How to Fence Across Streams
Livestock pasture fences sometimes require closing off a stream or gully. The project poses the challenge of creating a fence that is solid enough to keep the animals contained while being flexible enough to prevent washouts during high water flows.
The portion of the fence that extends into the stream bed will encounter not only water but the debris moving in the stream. The project is among the most advanced for do-it-yourself fence builders but they can do it with the proper tools and skills.
Set fence posts on the banks of the stream. Dig 3-foot deep fence post holes as close to the bank as possible where the ground is stable. Set the posts in the hole and tamp dirt around the post. Stretch along the fence line and fasten to the posts set at the bank in the normal manner.
- Livestock pasture fences sometimes require closing off a stream or gully.
- Dig 3-foot deep fence post holes as close to the bank as possible where the ground is stable.
Wrap a 1/4-inch steel cable around one of the posts and fasten it to itself with a cable clamp. Stretch the cable to the other post. Use a fence stretcher to pull it tight and fasten it around the second post securing it with a cable clamp.
- Wrap a 1/4-inch steel cable around one of the posts and fasten it to itself with a cable clamp.
Build a framework that is tailored to fit the streambed gap below the cable and fence. Measure the distance between the cable and stream and the width of the stream bed. The bottom portion of the framework may be narrower than the top with the sides angled to accommodate the slope of the stream banks. Cut the frame to fit the measurements out of treated 2-by-4 lumber. Bolt the corners together with 1/4-inch carriage bolts.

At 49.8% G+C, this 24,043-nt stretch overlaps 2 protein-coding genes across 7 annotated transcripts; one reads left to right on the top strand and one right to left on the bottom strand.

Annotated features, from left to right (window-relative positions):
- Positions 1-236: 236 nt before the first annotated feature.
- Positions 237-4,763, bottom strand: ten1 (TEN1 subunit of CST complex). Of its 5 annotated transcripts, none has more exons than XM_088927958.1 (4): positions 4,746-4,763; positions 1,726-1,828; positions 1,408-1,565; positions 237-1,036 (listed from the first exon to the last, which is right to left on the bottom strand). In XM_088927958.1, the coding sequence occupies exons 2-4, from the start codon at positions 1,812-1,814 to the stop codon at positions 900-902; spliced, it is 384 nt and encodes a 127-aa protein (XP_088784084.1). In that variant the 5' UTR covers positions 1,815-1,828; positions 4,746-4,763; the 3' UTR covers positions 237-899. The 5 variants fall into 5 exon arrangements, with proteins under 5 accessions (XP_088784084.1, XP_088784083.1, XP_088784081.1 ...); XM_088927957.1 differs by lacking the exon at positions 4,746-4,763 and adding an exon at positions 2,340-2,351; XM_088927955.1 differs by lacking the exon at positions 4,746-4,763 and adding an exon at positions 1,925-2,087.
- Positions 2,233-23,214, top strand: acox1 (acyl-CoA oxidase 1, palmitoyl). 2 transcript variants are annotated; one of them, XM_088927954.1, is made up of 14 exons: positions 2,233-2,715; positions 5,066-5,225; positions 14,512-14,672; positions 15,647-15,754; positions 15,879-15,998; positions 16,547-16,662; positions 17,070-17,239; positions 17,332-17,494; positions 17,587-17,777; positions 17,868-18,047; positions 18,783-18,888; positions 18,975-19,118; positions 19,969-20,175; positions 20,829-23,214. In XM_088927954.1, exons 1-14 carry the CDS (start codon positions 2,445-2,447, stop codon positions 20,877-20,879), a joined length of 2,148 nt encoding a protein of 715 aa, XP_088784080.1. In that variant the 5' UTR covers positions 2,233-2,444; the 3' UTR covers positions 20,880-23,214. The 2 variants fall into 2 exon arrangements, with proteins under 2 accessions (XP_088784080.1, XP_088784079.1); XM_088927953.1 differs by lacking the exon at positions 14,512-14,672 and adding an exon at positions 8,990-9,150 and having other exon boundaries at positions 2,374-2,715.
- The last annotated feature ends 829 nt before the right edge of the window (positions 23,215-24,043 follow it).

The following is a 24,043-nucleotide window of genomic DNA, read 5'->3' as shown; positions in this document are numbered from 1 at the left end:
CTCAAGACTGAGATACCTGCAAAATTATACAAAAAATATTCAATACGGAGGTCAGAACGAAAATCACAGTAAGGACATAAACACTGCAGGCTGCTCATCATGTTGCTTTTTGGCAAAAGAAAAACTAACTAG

Wrap barbed wire around the side support of one side of the frame. Pull the barbed wire tight to the other side and wrap it around the side support. Attach the wire to the side supports using fencing staples. Repeat the process adding a barbed wire strand every 12 inches from the bottom to the top of the framework.
- Wrap barbed wire around the side support of one side of the frame.
- Attach the wire to the side supports using fencing staples.
Hang the framework from the cable placed in step 2. Use a heavy bendable wire to create a loop that includes the upper support of the framework and the cable in a loose connection. Place a loop every 3 feet along the cable. The framework should swing loosely under the cable allowing debris floating in the stream to pass under the fence.
- You can also swing the framework clear of the stream by hand and fastene it in place along the fence. This is commonly done when the pasture is not in use to prevent damage to the hanging fence assembly.
- Check the regulations concerning fencing waterways or streams. Some states prohibit permanent fences over meandered streams. Meandered streams are public waterways where canoe or other boat traffic is allowed.
Keith Allen, a 1979 graduate of Valley City State College, has worked at a variety of jobs including computer operator, medical clinic manager, radio talk show host and potato sorter. For over five years he has worked as a newspaper reporter and historic researcher. His works have appeared in regional newspapers in North Dakota and in "North Dakota Horizons" and "Cowboys and Indians" magazines.